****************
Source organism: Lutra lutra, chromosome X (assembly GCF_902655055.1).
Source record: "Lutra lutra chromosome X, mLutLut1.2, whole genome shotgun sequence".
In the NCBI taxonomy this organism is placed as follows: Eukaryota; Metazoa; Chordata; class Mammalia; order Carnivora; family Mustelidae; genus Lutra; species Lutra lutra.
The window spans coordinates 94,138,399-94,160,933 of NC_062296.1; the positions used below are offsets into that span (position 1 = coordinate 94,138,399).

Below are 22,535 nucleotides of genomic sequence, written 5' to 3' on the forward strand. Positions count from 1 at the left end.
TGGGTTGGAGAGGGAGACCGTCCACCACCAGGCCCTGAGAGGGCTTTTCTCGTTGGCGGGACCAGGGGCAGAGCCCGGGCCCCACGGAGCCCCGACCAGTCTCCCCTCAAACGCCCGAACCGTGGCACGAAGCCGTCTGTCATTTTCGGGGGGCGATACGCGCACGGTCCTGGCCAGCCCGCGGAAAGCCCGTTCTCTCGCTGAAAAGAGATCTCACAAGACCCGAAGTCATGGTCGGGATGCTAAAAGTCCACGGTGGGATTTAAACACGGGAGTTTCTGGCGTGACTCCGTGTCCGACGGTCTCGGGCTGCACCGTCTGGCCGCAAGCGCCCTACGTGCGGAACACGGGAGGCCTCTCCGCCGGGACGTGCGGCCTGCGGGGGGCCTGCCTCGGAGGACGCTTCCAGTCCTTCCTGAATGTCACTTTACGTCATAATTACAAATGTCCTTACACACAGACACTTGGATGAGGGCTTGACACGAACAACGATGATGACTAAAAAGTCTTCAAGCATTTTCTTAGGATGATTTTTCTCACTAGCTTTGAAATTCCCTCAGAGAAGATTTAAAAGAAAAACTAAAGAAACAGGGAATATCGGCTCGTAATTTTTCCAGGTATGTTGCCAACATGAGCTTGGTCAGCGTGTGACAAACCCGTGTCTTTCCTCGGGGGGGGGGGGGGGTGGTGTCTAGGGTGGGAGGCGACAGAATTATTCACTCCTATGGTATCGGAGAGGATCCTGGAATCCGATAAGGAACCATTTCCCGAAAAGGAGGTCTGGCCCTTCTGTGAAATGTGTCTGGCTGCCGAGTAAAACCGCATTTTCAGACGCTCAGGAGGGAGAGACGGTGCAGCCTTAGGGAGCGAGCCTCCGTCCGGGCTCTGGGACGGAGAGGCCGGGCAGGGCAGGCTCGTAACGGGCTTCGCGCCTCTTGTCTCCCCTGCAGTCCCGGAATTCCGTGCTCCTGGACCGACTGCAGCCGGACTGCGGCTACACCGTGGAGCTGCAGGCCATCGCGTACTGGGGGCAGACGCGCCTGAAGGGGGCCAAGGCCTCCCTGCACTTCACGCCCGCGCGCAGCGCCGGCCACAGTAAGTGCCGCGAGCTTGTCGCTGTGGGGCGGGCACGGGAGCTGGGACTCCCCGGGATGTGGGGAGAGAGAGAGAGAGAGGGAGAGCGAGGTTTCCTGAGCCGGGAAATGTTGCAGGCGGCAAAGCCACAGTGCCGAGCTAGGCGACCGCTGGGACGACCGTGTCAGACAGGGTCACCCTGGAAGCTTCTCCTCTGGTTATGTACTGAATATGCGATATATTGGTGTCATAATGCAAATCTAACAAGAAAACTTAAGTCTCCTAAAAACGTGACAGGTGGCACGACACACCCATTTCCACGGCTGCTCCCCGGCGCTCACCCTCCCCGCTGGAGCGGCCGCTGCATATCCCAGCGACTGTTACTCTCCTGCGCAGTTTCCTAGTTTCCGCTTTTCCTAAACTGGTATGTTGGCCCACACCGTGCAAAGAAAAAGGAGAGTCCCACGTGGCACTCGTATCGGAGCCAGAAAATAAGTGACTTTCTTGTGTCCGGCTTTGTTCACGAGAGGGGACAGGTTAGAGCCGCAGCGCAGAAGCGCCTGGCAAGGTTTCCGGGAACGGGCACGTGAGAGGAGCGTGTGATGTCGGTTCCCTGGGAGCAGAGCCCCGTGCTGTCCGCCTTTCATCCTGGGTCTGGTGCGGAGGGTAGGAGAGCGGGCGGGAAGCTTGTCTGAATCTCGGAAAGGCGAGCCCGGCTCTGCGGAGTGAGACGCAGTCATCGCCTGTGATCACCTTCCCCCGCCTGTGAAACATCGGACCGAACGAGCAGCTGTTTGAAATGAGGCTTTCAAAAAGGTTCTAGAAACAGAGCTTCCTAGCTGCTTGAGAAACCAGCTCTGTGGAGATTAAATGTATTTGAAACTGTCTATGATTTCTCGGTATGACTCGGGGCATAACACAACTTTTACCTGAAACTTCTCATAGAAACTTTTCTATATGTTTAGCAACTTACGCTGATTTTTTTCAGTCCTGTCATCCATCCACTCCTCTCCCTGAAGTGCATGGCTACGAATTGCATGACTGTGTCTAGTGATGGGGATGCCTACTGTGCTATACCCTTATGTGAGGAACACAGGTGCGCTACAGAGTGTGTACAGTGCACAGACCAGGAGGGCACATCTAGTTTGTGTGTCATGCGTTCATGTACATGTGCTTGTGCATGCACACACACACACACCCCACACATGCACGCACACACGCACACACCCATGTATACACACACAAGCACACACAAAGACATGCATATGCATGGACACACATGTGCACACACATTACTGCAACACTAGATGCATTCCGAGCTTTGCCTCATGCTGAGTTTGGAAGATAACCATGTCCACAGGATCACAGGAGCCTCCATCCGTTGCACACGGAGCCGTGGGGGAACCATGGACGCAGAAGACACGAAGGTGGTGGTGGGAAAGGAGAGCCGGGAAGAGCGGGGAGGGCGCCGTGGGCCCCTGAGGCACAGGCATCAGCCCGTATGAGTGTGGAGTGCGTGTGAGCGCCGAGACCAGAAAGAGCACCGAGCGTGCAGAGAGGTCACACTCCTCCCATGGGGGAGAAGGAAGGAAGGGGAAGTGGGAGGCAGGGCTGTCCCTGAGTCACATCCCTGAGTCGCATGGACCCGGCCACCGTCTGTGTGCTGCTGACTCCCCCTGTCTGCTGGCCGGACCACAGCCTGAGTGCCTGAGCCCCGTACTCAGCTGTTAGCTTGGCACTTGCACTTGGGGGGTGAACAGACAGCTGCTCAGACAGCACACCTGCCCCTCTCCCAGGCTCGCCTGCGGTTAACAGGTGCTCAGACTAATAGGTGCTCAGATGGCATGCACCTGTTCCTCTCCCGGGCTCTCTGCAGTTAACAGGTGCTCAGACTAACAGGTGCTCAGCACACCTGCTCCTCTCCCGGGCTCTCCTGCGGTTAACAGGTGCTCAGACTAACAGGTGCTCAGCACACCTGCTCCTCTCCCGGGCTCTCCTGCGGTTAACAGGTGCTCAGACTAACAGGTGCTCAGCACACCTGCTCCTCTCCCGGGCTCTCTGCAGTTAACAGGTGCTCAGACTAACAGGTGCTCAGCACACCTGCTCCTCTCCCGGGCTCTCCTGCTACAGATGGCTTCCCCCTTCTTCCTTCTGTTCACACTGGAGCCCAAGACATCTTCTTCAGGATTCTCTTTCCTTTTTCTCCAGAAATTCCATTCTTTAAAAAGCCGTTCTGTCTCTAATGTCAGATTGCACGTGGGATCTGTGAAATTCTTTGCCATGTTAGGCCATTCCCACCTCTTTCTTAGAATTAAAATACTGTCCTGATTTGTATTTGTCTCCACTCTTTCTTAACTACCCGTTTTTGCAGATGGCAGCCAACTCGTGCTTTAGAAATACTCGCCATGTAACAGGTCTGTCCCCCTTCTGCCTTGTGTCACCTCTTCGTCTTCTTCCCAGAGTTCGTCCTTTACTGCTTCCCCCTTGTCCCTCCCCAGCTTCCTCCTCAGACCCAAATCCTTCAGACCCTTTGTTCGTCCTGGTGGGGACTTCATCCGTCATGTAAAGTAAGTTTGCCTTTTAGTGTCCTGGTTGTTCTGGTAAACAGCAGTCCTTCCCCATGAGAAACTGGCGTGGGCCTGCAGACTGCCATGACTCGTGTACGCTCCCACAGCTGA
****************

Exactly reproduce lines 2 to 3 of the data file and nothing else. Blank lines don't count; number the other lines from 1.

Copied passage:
Source record: "Lutra lutra chromosome X, mLutLut1.2, whole genome shotgun sequence".
In the NCBI taxonomy this organism is placed as follows: Eukaryota; Metazoa; Chordata; class Mammalia; order Carnivora; family Mustelidae; genus Lutra; species Lutra lutra.